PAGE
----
Prof Nigel Slater
Head of Department, Professor of Chemical Engineering
|Qualifications/honours||MA, PhD, FREng, CEng, FIChemE|
|Telephone||+44 (0)1223 (7)62953|
|Research group||BioScience Engineering|
|Themes||Microstructure Engineering, Processes, Biotechnology|
All students wishing to apply for graduate studies must formally apply for admission with the University's Admissions Office.
The Bioscience Engineering Group (BSEG) collaborates widely with academia and industry in the UK, Europe and US to develop novel strategies for the manufacture, formulation and delivery of biopharmaceuticals. The emphasis is on highly potent biological medicines and in recent years the group has worked on the primary and secondary processing of mammalian cell culture products, the processing of serum proteins, viral vaccines and DNA gene therapy vectors. It has shown that HSV-gC binding antagonists cleanly and efficiently release viruses from complementing cells and allow efficient affinity purification of the virus to regulatory standards. Current work has demonstrated that a range of affinity "handles" can be introduced metabolically into the lipid envelope of retroviruses and used for efficient purification or drug delivery. The first demonstrations of the protein affinity isolation of marker tagged pDNA by a zinc-finger-GST and LacI-his6 fusion proteins have been reported and affinity pDNA binding systems have been implemented as part of a practical manufacturing process. These affinity methods have been applied in conventional chromatographic, membrane, ATPS and superparamagnetic nanoparticle mediated purification schemes.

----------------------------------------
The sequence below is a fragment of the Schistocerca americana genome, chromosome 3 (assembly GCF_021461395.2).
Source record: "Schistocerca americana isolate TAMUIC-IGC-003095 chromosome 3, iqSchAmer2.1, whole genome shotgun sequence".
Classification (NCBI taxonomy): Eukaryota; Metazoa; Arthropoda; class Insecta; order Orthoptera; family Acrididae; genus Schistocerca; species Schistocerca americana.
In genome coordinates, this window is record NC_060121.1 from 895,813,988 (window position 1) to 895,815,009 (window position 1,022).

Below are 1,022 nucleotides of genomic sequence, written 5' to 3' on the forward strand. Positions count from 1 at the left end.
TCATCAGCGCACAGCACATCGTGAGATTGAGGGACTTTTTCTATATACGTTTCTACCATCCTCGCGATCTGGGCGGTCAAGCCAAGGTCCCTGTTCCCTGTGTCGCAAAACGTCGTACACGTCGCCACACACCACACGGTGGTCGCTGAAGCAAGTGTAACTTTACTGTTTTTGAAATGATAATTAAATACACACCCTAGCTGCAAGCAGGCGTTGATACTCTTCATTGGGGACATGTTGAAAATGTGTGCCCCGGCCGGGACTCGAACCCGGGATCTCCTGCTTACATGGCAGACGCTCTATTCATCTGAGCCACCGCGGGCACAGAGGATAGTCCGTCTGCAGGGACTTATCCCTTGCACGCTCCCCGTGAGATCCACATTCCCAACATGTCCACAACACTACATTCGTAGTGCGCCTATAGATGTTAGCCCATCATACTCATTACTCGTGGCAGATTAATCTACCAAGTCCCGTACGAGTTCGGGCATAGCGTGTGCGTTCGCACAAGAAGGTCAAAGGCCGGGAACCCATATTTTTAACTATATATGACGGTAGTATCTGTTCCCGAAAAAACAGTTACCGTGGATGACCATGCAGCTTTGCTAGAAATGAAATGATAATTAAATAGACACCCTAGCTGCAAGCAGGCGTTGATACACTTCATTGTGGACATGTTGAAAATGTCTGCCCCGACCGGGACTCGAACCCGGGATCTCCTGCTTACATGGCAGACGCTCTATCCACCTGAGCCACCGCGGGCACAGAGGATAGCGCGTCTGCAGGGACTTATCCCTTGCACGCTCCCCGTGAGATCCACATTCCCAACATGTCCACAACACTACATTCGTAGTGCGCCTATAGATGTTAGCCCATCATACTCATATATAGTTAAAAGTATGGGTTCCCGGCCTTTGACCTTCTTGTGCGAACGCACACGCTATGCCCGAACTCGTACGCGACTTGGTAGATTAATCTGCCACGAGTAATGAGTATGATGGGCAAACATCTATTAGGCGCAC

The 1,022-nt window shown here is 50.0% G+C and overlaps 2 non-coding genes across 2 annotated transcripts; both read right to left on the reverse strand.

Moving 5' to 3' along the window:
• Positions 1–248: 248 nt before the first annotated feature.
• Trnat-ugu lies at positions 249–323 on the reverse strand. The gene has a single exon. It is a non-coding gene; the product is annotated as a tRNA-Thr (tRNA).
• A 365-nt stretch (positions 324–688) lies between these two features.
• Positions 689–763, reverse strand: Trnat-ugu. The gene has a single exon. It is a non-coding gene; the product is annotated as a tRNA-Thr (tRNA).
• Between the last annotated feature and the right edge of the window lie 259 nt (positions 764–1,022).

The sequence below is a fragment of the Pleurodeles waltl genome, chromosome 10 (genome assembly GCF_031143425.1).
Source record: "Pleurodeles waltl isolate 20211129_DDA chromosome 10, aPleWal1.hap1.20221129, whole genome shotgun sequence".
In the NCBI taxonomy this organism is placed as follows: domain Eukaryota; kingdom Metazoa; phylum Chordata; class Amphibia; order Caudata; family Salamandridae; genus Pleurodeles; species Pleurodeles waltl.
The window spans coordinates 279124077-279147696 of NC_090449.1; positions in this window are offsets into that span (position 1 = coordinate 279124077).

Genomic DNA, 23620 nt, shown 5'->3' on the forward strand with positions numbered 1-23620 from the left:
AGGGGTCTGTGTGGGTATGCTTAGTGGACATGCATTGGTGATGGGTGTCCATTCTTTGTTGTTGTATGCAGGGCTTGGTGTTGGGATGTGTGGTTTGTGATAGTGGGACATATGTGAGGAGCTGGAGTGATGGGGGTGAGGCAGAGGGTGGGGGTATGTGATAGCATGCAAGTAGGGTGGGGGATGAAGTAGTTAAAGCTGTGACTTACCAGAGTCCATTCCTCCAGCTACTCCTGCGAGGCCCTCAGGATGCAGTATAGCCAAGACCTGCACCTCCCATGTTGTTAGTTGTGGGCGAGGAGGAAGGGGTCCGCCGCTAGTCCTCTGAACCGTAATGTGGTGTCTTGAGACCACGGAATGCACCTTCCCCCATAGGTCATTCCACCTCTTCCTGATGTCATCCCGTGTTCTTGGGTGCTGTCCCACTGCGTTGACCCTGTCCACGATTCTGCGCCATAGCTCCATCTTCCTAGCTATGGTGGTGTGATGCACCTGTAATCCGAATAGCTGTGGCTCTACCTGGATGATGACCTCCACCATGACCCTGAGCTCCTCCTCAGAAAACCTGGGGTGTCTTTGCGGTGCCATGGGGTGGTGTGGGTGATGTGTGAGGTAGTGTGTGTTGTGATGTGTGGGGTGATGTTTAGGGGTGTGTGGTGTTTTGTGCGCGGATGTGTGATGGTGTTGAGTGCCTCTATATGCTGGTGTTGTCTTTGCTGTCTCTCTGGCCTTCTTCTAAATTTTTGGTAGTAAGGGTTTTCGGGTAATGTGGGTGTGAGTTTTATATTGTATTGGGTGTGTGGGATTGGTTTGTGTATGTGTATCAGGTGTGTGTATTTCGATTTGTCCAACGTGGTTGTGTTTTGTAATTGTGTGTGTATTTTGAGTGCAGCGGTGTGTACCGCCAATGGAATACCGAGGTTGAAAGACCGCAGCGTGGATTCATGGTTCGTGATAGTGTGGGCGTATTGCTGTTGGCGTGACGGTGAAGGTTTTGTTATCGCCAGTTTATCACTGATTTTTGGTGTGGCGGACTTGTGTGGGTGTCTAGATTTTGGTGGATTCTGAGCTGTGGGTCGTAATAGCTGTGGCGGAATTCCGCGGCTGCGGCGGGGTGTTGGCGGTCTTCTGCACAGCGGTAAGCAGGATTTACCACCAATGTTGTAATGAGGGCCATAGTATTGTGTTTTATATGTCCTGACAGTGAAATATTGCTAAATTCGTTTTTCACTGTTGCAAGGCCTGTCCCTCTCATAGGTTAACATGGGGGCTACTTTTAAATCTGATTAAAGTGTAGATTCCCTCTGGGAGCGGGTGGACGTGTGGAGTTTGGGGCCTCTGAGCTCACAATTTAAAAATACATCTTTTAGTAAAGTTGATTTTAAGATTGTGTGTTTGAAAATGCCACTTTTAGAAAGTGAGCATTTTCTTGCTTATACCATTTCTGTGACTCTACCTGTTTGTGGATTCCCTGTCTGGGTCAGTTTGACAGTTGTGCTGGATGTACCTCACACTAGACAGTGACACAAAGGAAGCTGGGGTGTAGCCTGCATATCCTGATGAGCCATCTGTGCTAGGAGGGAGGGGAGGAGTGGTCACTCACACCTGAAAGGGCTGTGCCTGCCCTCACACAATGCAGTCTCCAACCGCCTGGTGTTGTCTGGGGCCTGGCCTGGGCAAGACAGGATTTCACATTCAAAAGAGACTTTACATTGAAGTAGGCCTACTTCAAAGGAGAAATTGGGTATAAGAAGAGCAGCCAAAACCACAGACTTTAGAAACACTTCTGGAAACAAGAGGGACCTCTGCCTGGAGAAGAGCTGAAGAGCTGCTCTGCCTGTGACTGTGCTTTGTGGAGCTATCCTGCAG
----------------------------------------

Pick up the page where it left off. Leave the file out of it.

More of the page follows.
Work to develop cost-effective production methods for antibody fragments catalysed our awareness of the need for bioprocess simplification. Using simple modular concepts and novel binding ligands we have demonstrated the direct recovery of fragments. We are now embarked upon the development of a disposable, massively-parallel capillary chromatography technology that exploits a patented extruded polymer film for large-scale antibody manufacture.
BSEG has extended these concepts to drug delivery. It is developing drug targeting methods using biopharmaceuticals attached to superparamagnetic nanoparticles and has demonstrated the manipulation of nanoparticles using an MRI machine. BSEG has also developed a range of biopolymers that facilitate the site specific delivery of biopharmaceutical and imaging payloads. These polymers mimic natural amphipathic proteins that change molecular shape in response to changes in their microenvironment. They have been used for the intracellular delivery of DNA, RNAi, protein and viral therapeutics and the technology has been spun-out into Vivamer Ltd.
Research keywordsbiopharmaceuticals, affinity separations, gene therapy, vaccines, formulation, drug delivery, nanoparticles, superparamagnetic
Pogodin, S., Slater, N.K.H. and V.A. Baulin (2012). Biomolecule surface patterning may enhance membrane association. ACS Nano 6(2), 1308-1313.
Lynch, A.L. and N.K.H. Slater (2011). Influence of intracellular trehalose concentration and pre-freeze cell volume on the cryosurvival of rapidly frozen human erythrocytes. Cryobiology 63 (1), 26-31.
Pogodin, S., Slater, N.K.H. and V.A. Baulin (2011). Surface patterning of carbon nanotubes can enhance their penetration through a phospholipid bilayer. ACS Nano 5 (2), 1141–1146.
Lynch, A.L., Chen, R. and N.K.H. Slater (2011). pH-Responsive polymers for trehalose loading and desiccation protection of human red blood cells. Biomaterials 32 (19), 4443-4449.
Ho, V.H.B., Smith, M.J. and N.K.H. Slater (2011). Effect of magnetite nanoparticle agglomerates on the destruction of tumor spheroids using high intensity focused ultrasound. Ultrasound Med. Biol. 37 (1), 169-175.
Ho, V.H.B., N.K.H. Slater and R. Chen (2011). pH-responsive endosomolytic pseudo-peptides for drug delivery to multicellular spheroids tumour models. Biomaterials 32 (11), 2953-2958.